The above is only a small sampling of how copyright is interwoven throughout many of the Libraries Pillars. The UCO is actively engaged in many initiatives within the Libraries, across the University, nationally and internationally to ensure that the rights granted by the U.S. Copyright law are fully utilized.


Graduating Seniors Honored

Guiding Principles: Provide excellent customer service

These 2010 graduating seniors were recognized by Dean Mullins for their dedicated service to the Purdue Libraries.

Nathan Ballard (IDPS)
Cody Chambers (PUP)
Nathan Crank (ENGR)
Isiah Hudson (IDPS)
Eugenia Hunter (HIKS)
Aaron Lam (HSSE)
Joe Lee (LIFE)
Jessamie Leonard (HKRP)
Jonathan Mabrito (IDPS)
Matthew Reichart (IDPS)
David Ruthsatz (AVTE)
Erika Salazar (UGRL)
Britney Young (HIKS)
Jonathan Yuan (EAS

A book, in recognition of their service to the Libraries, will be plated from the library in which they worked. Graduating students from other departments will have a book plated from HSSE’s collection. Each graduating student received a duplicate bookplate of the one to be placed in a book in their honor.


Purdue Libraries and the American Chemical Society Campus Event


PILLAR: Campuswide Information Literacy & Robust Local Collections

American Chemical Socity on campus 2010On November 15 and 16, 2010, I helped coordinate a visit from the American Chemical Society (ACS) as part of their inaugural year of ACS on Campus events. Initiated by the Library Relations department of ACS Publications, ACS on Campus is an opportunity for librarians, faculty and students to dialogue about how the library can facilitate and aid faculty and student research. On the 15th, the program focused on scholarly publishing, with a panel of speakers discussing peer-review, ethics in publishing and tips for having your research published in scholarly journals. The panel included Tim Zwier, the M.G. Mellon Distinguished Professor of Chemistry from Purdue in his role as Senior Editor for The Journal of Physical Chemistry, Donna Minton, from ACS, who is the managing editor of The Journal of Physical Chemistry Letters and me. A little over 30 students and faculty from chemistry, chemical engineering, pharmacy and other areas came to the panel and accompanying lunch to ask questions about the process a manuscript goes through from submission, to peer-review and (hopefully) publication. In my role as chemical information specialist, I emphasized the CIC Author Addendum, author’s rights, Purdue e-Pubs, bibliographic management software and ethics regarding research data.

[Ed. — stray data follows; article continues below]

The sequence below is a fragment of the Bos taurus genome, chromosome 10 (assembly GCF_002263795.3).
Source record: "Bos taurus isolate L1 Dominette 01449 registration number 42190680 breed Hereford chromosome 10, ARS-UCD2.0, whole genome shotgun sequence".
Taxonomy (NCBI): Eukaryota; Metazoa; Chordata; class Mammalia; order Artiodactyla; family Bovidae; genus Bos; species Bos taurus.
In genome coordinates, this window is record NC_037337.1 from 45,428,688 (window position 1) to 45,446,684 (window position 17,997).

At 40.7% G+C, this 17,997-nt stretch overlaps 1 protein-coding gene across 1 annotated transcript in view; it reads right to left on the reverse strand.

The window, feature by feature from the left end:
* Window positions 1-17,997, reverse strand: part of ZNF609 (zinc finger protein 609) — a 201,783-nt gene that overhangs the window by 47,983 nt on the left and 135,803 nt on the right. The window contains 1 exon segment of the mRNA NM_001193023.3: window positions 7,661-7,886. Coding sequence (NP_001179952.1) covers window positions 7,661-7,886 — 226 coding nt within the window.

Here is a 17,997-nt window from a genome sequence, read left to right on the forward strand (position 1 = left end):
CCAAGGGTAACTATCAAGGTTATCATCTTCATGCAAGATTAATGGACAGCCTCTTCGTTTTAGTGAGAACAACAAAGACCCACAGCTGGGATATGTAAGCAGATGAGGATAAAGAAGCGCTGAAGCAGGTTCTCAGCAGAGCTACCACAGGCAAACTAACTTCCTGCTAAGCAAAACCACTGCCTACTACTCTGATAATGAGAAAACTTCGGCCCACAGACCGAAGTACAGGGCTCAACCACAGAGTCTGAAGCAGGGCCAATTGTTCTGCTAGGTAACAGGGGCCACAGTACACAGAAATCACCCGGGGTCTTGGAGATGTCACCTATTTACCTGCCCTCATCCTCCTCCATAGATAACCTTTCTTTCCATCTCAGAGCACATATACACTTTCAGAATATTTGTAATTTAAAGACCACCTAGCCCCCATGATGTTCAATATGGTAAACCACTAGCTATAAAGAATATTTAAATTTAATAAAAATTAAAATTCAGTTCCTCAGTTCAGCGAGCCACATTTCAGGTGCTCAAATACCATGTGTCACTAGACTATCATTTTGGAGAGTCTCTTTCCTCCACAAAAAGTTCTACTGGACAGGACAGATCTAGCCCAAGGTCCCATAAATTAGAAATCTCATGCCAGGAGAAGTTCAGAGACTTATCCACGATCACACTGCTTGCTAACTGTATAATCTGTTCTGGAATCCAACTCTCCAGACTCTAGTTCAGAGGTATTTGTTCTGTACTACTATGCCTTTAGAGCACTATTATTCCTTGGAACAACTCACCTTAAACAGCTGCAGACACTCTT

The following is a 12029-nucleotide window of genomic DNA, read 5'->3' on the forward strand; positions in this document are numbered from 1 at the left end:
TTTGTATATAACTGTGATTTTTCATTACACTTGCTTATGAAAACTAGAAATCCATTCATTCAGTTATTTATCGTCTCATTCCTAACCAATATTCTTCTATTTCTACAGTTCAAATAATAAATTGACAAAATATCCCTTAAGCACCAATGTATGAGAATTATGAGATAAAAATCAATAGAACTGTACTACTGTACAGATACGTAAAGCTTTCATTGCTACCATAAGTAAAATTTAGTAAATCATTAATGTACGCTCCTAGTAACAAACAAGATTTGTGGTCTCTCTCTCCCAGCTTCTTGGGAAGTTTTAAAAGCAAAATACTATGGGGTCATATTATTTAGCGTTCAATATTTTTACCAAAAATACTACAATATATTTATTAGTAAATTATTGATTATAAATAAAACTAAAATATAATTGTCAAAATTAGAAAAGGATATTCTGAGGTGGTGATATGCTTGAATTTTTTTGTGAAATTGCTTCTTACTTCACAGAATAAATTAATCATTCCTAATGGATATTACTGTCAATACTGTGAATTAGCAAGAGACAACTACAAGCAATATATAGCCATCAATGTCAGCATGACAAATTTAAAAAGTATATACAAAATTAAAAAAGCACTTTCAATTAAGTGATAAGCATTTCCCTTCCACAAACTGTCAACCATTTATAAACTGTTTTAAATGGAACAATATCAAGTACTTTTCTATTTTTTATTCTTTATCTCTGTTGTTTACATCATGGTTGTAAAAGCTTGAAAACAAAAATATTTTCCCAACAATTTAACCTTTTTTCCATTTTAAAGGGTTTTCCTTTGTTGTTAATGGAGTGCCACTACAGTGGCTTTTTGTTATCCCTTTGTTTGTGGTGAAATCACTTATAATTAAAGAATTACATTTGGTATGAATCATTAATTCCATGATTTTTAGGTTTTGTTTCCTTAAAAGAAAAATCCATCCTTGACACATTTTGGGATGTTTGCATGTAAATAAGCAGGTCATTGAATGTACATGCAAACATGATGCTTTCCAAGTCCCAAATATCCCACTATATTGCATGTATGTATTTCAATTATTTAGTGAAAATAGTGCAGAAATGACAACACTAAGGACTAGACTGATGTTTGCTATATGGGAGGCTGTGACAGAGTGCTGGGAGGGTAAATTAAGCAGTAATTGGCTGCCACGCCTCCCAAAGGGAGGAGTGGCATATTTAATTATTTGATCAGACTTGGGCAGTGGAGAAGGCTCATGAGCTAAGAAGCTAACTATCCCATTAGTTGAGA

The program on the 16th focused on alternative careers for chemists as well as a networking luncheon. Nearly 50 undergraduate and graduate students were in attendance to hear a panel led by Jan Kravitz, ACS career consultant. Participants on the panel included me (discussing academic librarianship), a sale representative from Chemical Abstracts Service, an intellectual property lawyer, a human resources manager from Dow AgroSciences and an entrepreneur. We each brought a variety of perspectives and enlightened the audience about non-traditional career paths in the chemical sciences. During the luncheon afterward, all of the panelists who stayed were swamped by students asking additional questions.

In addition to these two programs, ACS Publications and the Chemical Abstracts Service held focus groups with graduate students, post-docs and faculty to help them better understand how the participants use various ACS (and other) information resources in their day-to-day research as well as gather feedback on the particular services they provide. Jan Kravitz also offered resume reviews for approximately 15 graduate students.

Overall, these two days raised student and faculty awareness about a variety of issues while allowing the Libraries to be a part of the conversation. I found it both rewarding to participate and enlightening to hear the various concerns of the students.